Effective 25 May, 2018, the General Data Protection Regulation (“GDPR”) governs how companies must handle the personal data of EU residents, regardless of where in the world the data is located.
Article 4 of the GDPR classifies those who handle data as ”data controllers” or “data processors”. A data controller is “person, public authority, agency or other body which, alone or jointly with others, determines the purposes and means of processing of personal data”, while a data processor is a “person, public authority, agency or other body which processes personal data on behalf of the controller.” “Processing’ means any operation or set of operations which is performed on personal data or on sets of personal data, whether or not by automated means, such as collection, recording, organisation, structuring, storage, adaptation or alteration, retrieval, consultation, use, disclosure by transmission, dissemination or otherwise making available, alignment or combination, restriction, erasure or destruction.”
Broadly speaking, controllers are obligated to “implement appropriate technical and organisational measures to ensure and to be able to demonstrate that processing is performed in accordance with” the GDPR, and processors must provide “sufficient guarantees to implement appropriate technical and organisational measures in such a manner that processing will meet the requirements of [the GDPR] and ensure the protection of the rights of the data subject.”
In connection with its colocation services, Opti9 (formerly "Opti9") is neither a controller nor a processor of the data on its customers’ servers: Opti9 does not “determine the purposes and means” of processing such data, and does not undertake any activities with respect to such data that fall within the definition of “processing.”
In addition, Opti9 is a “mere conduit” for such data and is not liable for the information transmitted:
Article 2 of the GDPR, “Scope,” provides in part,
This Regulation shall be without prejudice to the application of Directive 2000/31/EC, in particular of the liability rules of intermediary service providers in Articles 12 to 15 of that Directive.
Articles 12 of Directive 2000/31/EC provides:
ARTICLE 12. “Mere conduit”
1. Where an information society service is provided that consists of the transmission in a communication network of information provided by a recipient of the service, or the provision of access to a communication network, Member States shall ensure that the service provider is not liable for the information transmitted, on condition that the provider:
(a) does not initiate the transmission;
(b) does not select the receiver of the transmission; and
(c) does not select or modify the information contained in the transmission.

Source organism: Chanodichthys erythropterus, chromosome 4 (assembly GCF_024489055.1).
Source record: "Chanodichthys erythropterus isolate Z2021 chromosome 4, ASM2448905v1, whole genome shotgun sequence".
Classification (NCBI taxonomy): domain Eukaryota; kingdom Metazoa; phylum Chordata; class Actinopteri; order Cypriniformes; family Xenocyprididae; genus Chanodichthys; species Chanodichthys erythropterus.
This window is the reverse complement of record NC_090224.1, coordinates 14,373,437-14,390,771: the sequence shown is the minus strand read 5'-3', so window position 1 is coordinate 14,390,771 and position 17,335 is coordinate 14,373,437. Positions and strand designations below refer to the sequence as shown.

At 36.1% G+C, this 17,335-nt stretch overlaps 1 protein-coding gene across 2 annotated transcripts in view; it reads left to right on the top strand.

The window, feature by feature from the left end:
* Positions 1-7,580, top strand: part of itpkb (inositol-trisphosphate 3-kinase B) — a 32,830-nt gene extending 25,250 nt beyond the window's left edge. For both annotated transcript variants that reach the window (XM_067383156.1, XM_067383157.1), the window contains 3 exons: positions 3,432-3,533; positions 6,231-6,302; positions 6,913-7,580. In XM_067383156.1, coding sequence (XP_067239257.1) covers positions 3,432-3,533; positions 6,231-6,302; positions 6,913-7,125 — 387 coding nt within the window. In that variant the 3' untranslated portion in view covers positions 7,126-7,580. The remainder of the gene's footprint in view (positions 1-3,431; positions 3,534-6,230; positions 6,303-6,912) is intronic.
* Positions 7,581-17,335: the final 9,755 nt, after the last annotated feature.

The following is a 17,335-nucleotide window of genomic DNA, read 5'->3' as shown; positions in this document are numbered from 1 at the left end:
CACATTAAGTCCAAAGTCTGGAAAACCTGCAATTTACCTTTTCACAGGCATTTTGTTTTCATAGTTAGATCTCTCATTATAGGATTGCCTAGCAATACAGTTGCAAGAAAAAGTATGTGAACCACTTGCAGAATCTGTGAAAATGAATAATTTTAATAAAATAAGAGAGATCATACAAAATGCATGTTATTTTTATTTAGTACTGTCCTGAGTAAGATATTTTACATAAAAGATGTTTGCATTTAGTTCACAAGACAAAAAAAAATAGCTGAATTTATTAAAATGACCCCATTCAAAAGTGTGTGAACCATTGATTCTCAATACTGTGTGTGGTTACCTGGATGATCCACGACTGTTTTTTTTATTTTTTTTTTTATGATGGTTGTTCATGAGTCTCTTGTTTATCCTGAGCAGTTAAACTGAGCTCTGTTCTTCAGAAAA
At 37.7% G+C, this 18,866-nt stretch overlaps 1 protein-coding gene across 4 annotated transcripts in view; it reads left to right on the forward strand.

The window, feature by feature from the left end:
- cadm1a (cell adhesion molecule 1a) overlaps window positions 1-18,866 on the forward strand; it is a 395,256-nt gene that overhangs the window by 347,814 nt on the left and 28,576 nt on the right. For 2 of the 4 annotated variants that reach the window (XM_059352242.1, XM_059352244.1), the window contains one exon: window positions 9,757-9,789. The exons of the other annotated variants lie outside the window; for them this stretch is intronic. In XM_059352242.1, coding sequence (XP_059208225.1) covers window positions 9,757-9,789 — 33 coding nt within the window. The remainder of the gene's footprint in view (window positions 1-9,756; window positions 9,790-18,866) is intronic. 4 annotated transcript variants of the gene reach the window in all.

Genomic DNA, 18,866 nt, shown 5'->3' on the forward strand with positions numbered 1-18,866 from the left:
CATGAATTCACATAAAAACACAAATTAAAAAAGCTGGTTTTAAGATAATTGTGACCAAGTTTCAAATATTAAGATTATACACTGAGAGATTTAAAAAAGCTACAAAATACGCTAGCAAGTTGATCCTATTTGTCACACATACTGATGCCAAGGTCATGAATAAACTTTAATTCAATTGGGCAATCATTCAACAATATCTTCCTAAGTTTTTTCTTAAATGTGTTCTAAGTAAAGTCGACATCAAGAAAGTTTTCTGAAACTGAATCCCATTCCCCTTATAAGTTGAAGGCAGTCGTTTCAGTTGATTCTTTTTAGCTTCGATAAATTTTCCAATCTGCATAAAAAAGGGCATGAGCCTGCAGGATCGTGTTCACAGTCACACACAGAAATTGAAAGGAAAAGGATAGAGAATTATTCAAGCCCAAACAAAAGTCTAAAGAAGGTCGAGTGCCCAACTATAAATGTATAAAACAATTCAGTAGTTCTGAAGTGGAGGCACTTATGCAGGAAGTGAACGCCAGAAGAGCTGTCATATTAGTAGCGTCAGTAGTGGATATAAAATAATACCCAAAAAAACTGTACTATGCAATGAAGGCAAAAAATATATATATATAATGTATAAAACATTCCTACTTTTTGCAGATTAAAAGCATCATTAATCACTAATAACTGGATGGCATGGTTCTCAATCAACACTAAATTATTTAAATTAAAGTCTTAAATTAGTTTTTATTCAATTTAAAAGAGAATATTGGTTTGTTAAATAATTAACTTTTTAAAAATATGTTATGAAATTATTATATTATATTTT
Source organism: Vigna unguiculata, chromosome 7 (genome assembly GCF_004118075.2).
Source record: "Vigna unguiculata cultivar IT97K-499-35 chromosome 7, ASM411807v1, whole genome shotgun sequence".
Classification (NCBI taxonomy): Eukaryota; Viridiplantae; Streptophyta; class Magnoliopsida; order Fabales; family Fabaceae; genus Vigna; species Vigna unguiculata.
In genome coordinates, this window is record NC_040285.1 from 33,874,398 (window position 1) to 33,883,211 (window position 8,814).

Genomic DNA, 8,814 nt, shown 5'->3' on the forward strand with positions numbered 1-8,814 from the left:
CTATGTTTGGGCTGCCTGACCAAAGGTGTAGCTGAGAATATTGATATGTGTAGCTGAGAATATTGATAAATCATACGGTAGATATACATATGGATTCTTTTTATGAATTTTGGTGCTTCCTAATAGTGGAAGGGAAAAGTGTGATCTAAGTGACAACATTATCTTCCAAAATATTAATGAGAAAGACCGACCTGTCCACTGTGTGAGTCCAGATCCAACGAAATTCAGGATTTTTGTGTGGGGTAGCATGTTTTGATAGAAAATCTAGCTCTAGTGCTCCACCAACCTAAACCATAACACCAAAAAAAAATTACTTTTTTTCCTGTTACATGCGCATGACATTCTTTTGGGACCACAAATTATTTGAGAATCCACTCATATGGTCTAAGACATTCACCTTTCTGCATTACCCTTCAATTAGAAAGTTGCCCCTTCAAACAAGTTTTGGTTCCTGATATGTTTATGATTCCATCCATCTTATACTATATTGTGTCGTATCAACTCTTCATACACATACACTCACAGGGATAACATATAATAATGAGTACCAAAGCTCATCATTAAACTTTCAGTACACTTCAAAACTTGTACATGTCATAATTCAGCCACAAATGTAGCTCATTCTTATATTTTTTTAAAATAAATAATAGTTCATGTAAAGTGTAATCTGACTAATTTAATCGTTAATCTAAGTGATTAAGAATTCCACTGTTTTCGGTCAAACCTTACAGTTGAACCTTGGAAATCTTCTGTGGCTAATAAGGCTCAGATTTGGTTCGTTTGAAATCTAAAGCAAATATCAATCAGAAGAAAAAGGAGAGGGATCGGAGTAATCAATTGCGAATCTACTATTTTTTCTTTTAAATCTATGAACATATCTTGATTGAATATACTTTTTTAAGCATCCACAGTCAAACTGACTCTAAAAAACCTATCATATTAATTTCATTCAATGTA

2. The acts of transmission and of provision of access referred to in paragraph 1 include the automatic, intermediate and transient storage of the information transmitted in so far as this takes place for the sole purpose of carrying out the transmission in the communication network, and provided that the information is not stored for any period longer than is reasonably necessary for the transmission.
3. This Article shall not affect the possibility for a court or administrative authority, in accordance with Member States’ legal systems, of requiring the service provider to terminate or prevent an infringement.
Although certain of the services provided by Opti9 in relation to hosting – such as data storage – are within the definition of “processing,” Opti9 does not itself undertake any such activities – rather, it provides the hardware and software upon which its customers can do so. Further, to the extent that Opti9 provides customers with access to automated means by which they can process their data, Opti9 does not know whether the data processed by its customers is personal data or not.
In addition, Opti9 is not liable for information hosted on its servers pursuant to Article 14 of Directive 2000/31/EC, which provides:
Article 14. Hosting
1. Where an information society service is provided that consists of the storage of information provided by a recipient of the service, Member States shall ensure that the service provider is not liable for the information stored at the request of a recipient of the service, on condition that:
(a) the provider does not have actual knowledge of illegal activity or information and, as regards claims for damages, is not aware of facts or circumstances from which the illegal activity or information is apparent; or
(b) the provider, upon obtaining such knowledge or awareness, acts expeditiously to remove or to disable access to the information.
2. Paragraph 1 shall not apply when the recipient of the service is acting under the authority or the control of the provider.
3. This Article shall not affect the possibility for a court or administrative authority, in accordance with Member States’ legal systems, of requiring the service provider to terminate or prevent an infringement, nor does it affect the possibility for Member States of establishing procedures governing the removal or disabling of access to information.
To the extent, if any, that Opti9 is a data processor with respect to any services, Opti9 will agree to contractual assurances of compliance, to the extent appropriate in light of the services provided.
With respect to the specific requirements of Article 28 of the GDPR, to the extent, if any, that Opti9 processes personal data: